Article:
Coronavirus is having a tremendous impact on the travel industry. Apart from ai travel bookings being slowed by 19.3%, events are being canceled, and hotels are getting hit hard. How long the coronavirus scare will last is unknown, but there are reports of 9 dead in the Seattle area, and exposure around the nation.
Let’s take a closer look at the massive economic impact this pandemic is having on the travel industry.
Flights Slowed Across the World
International travel has stalled, putting pressure on the already struggling air travel industry. In the wake of the grounded 737 Max, an extremely popular plane, and coronavirus scares, it’s believed that some airlines may not survive. The impact of the coronavirus depends on its longevity, and presently there’s no way of telling how long it will take until the situation is under control.
In the meantime, many countries are calling for a stop to unnecessary global travel, and borders are being tightened. To slow the spread of coronavirus, travelers are being asked to avoid large gatherings, and many events that they might travel to — such as large conferences and seminars — are being canceled.
$30 Billion Loss May Be Felt
One middle eastern airline reported $100 million in losses due to the coronavirus, and it’s believed that a $30 billion loss may be tallied up among the aviation industry globally. Airlines experiencing the largest declines are the ones that primarily fly to the east, as China is still considered to be the major vector of coronavirus. The WHO has updated its recommendations for travel and has restricted many areas to necessary travel only.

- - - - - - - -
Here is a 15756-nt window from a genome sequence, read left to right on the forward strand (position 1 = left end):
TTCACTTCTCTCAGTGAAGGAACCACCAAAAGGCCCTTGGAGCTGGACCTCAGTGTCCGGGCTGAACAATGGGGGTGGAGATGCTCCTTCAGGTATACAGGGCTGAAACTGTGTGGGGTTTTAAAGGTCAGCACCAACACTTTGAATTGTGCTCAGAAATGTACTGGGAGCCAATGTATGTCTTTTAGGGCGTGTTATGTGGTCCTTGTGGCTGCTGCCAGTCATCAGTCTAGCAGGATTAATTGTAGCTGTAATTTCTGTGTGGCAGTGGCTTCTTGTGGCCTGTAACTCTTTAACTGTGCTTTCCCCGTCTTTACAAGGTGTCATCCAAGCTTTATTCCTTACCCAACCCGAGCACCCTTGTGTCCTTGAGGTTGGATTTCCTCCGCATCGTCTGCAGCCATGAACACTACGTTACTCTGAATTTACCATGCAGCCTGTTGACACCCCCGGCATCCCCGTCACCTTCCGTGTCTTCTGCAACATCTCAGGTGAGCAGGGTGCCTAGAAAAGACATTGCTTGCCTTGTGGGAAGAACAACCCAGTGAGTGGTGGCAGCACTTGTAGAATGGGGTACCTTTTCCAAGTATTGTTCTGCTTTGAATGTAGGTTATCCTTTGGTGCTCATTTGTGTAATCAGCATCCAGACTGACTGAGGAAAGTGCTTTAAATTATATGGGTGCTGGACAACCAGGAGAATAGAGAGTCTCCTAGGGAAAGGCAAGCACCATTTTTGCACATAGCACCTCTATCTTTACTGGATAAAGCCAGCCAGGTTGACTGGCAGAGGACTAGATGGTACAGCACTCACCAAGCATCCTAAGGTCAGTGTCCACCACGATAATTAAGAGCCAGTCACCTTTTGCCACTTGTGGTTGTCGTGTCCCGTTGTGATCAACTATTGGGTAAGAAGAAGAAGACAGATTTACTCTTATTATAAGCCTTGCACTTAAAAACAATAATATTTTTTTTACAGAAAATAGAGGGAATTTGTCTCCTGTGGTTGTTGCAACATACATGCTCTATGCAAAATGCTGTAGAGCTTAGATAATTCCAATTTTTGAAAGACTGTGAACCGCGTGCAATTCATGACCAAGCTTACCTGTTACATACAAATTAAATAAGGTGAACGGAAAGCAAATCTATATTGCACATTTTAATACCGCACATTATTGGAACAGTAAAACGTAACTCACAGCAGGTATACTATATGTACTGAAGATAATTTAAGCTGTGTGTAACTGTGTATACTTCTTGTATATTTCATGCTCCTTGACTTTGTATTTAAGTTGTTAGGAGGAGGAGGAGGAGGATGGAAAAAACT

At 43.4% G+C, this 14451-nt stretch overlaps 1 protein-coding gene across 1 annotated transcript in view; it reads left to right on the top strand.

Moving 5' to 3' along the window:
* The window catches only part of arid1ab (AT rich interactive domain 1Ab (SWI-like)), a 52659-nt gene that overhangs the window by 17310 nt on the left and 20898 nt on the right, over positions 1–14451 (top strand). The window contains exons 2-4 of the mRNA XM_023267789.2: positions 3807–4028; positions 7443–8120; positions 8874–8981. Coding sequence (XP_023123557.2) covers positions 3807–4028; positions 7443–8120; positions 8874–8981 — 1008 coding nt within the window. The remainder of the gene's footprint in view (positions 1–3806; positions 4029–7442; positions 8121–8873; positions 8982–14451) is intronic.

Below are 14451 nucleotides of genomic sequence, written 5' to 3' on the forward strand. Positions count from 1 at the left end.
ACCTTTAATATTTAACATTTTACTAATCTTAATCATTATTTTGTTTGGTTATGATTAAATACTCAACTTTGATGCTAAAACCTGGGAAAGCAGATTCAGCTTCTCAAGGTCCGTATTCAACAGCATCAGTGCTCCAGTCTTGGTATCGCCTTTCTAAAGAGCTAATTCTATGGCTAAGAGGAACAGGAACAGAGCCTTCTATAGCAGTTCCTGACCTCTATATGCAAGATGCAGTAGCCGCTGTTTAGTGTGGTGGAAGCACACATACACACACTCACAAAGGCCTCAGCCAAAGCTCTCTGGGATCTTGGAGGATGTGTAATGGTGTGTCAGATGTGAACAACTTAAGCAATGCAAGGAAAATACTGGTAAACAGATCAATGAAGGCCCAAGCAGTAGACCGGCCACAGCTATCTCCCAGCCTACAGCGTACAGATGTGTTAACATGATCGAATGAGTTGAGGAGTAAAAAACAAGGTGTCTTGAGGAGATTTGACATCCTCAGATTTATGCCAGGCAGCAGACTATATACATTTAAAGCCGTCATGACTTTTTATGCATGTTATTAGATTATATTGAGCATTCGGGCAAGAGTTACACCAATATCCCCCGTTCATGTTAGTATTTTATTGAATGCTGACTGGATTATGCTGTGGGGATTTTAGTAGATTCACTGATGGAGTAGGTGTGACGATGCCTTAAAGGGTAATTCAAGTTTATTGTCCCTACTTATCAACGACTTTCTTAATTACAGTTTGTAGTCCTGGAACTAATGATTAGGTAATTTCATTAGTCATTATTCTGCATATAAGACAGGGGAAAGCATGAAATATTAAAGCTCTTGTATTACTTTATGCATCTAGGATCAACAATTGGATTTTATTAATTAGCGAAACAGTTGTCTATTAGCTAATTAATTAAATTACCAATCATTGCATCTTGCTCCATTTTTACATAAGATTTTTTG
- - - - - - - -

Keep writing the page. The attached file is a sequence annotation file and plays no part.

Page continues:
The flight industry has already been faltering somewhat, not only due to the grounded 737 Max, but also due to a general reduction in travel spending. As many throughout the world experience more difficult economic times, both recreational and business-related travel decreases.
A Path to Recovery Over the Next Year
It’s believed that it may take a year or more for the air travel industry to fully recover from the coronavirus. Companies and individuals will need to feel comfortable traveling again, and there will be a ripple effect to losses posted due to the coronavirus spread. For China and other badly affected regions, the local tourism and tourist-based economy may not recover for much longer.
For now, the WHO has the latest insights on the areas that are truly dangerous to travel to, and will be updating these classifications as needed.
The coronavirus is very similar to the flu, but there are elements of it that make it more dangerous. It can pass undetected from person to person quite easily, and may not be detected until an individual has already fallen ill. And while its fatality rate isn’t tremendous, it’s still greater than many common flus and colds. Travelers are right to be wary of the coronavirus as it spreads, and to reduce the amount of travel they engage in.